Learn about the family who built the McCrae Homestead

Show your students the pioneering life in one of Victoria's oldest homesteads built by the Mornington Peninsula's earliest European settlers.

“The kitchen is finished. It is made of posts stuck upright in the ground; it is plastered with mud.”

Letter from Alexander McCrae to Georgiana, his mother, May 1845

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The McCrae Homestead

The Homestead was built in 1844 in an area unsettled by other European pioneers. This makes it one of Victoria’s oldest homesteads and an important reminder of the state’s pioneer settlers.
The McCrae family lived here from 1844 until 1851, when they moved back to Melbourne.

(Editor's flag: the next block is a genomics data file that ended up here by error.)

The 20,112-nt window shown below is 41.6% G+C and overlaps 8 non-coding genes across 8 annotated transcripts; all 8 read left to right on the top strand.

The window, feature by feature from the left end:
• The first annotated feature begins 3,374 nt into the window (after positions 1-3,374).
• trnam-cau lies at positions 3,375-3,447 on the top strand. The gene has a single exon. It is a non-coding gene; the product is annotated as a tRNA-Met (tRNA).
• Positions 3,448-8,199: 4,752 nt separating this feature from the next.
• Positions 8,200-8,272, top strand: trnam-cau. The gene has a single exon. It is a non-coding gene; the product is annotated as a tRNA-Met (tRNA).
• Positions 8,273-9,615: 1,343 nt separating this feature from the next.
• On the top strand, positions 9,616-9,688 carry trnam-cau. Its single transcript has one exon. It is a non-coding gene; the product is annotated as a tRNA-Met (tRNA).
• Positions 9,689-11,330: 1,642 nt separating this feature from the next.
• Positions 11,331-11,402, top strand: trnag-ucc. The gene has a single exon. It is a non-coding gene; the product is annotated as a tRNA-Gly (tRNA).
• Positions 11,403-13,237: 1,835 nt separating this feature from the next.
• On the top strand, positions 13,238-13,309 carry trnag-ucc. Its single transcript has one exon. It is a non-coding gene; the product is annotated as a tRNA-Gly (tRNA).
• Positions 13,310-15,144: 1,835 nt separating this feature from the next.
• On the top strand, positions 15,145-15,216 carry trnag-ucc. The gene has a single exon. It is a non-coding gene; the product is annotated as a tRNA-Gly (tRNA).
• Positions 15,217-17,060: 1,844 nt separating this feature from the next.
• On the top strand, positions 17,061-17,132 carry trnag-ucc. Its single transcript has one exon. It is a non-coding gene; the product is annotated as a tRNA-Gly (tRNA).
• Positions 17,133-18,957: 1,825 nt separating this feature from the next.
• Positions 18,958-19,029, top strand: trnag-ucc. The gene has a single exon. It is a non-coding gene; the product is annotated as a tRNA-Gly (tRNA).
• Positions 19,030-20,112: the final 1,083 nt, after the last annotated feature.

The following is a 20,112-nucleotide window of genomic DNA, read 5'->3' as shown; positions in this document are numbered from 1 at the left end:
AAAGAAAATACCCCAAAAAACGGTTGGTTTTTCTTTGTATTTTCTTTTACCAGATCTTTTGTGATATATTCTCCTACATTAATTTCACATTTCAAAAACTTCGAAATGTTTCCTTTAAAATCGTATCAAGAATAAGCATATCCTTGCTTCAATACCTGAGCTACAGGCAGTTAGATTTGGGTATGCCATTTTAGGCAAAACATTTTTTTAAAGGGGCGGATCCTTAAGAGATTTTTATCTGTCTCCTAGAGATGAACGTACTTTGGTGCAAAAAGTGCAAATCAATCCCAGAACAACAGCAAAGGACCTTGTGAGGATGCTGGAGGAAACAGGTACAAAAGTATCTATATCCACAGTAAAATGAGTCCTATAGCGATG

The town of McCrae grew around the Homestead in the years that followed.

The wooden ceiling in the kitchen

The Homestead was mainly constructed using local materials. Builders and craftsmen had to travel to McCrae from Melbourne by boat and bring everything they needed with them. They could not buy anything once they arrived, and it was a long journey back to Melbourne!

Portrait of Eliza by Georgiana McCrae c1845

The area around the Homestead was important to the local Bunurong tribe. The McCrae family had a good relationship with the local Aboriginal people, who would often camp nearby and even help with chores. Eliza was a Bunurong woman who taught Georgiana and her son George words from their language.

Aboriginal Corroboree painted by George McCrae

George keenly observed the traditions and customs of the local Bunurong tribe. They wrote the words they learned from their Bunurong teachers in a document they entitled 'Lexicon'.

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